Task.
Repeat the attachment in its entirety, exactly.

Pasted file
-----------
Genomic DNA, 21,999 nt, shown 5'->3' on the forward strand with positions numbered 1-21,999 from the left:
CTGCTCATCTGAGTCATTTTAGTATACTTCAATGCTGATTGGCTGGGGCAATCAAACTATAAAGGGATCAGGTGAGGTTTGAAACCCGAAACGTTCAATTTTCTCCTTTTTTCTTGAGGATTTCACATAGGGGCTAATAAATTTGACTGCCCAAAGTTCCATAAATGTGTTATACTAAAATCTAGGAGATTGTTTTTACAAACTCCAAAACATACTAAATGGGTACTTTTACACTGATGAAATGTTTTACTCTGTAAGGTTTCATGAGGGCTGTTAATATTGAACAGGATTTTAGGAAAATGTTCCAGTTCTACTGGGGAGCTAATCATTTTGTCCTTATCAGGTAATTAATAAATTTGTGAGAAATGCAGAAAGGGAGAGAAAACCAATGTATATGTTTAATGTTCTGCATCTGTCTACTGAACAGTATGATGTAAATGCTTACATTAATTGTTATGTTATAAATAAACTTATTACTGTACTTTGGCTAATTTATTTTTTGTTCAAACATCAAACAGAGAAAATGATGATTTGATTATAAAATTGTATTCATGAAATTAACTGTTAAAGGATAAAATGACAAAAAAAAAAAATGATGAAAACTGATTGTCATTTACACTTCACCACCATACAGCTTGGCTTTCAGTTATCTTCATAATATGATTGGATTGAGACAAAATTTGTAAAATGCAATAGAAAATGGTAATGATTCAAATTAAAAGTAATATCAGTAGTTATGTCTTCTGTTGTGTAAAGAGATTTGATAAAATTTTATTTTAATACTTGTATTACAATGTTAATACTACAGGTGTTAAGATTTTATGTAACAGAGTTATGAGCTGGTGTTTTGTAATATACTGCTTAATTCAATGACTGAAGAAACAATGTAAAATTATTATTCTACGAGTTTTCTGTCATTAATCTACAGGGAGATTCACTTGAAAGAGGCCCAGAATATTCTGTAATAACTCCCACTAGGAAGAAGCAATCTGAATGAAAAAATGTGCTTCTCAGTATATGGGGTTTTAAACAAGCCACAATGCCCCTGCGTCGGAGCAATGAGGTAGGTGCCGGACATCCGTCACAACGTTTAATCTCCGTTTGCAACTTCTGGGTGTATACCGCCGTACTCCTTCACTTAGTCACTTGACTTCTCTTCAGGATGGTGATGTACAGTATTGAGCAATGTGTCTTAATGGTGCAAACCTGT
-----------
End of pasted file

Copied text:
Genomic DNA, 21,999 nt, shown 5'->3' on the forward strand with positions numbered 1-21,999 from the left:
CTGCTCATCTGAGTCATTTTAGTATACTTCAATGCTGATTGGCTGGGGCAATCAAACTATAAAGGGATCAGGTGAGGTTTGAAACCCGAAACGTTCAATTTTCTCCTTTTTTCTTGAGGATTTCACATAGGGGCTAATAAATTTGACTGCCCAAAGTTCCATAAATGTGTTATACTAAAATCTAGGAGATTGTTTTTACAAACTCCAAAACATACTAAATGGGTACTTTTACACTGATGAAATGTTTTACTCTGTAAGGTTTCATGAGGGCTGTTAATATTGAACAGGATTTTAGGAAAATGTTCCAGTTCTACTGGGGAGCTAATCATTTTGTCCTTATCAGGTAATTAATAAATTTGTGAGAAATGCAGAAAGGGAGAGAAAACCAATGTATATGTTTAATGTTCTGCATCTGTCTACTGAACAGTATGATGTAAATGCTTACATTAATTGTTATGTTATAAATAAACTTATTACTGTACTTTGGCTAATTTATTTTTTGTTCAAACATCAAACAGAGAAAATGATGATTTGATTATAAAATTGTATTCATGAAATTAACTGTTAAAGGATAAAATGACAAAAAAAAAAAATGATGAAAACTGATTGTCATTTACACTTCACCACCATACAGCTTGGCTTTCAGTTATCTTCATAATATGATTGGATTGAGACAAAATTTGTAAAATGCAATAGAAAATGGTAATGATTCAAATTAAAAGTAATATCAGTAGTTATGTCTTCTGTTGTGTAAAGAGATTTGATAAAATTTTATTTTAATACTTGTATTACAATGTTAATACTACAGGTGTTAAGATTTTATGTAACAGAGTTATGAGCTGGTGTTTTGTAATATACTGCTTAATTCAATGACTGAAGAAACAATGTAAAATTATTATTCTACGAGTTTTCTGTCATTAATCTACAGGGAGATTCACTTGAAAGAGGCCCAGAATATTCTGTAATAACTCCCACTAGGAAGAAGCAATCTGAATGAAAAAATGTGCTTCTCAGTATATGGGGTTTTAAACAAGCCACAATGCCCCTGCGTCGGAGCAATGAGGTAGGTGCCGGACATCCGTCACAACGTTTAATCTCCGTTTGCAACTTCTGGGTGTATACCGCCGTACTCCTTCACTTAGTCACTTGACTTCTCTTCAGGATGGTGATGTACAGTATTGAGCAATGTGTCTTAATGGTGCAAACCTGT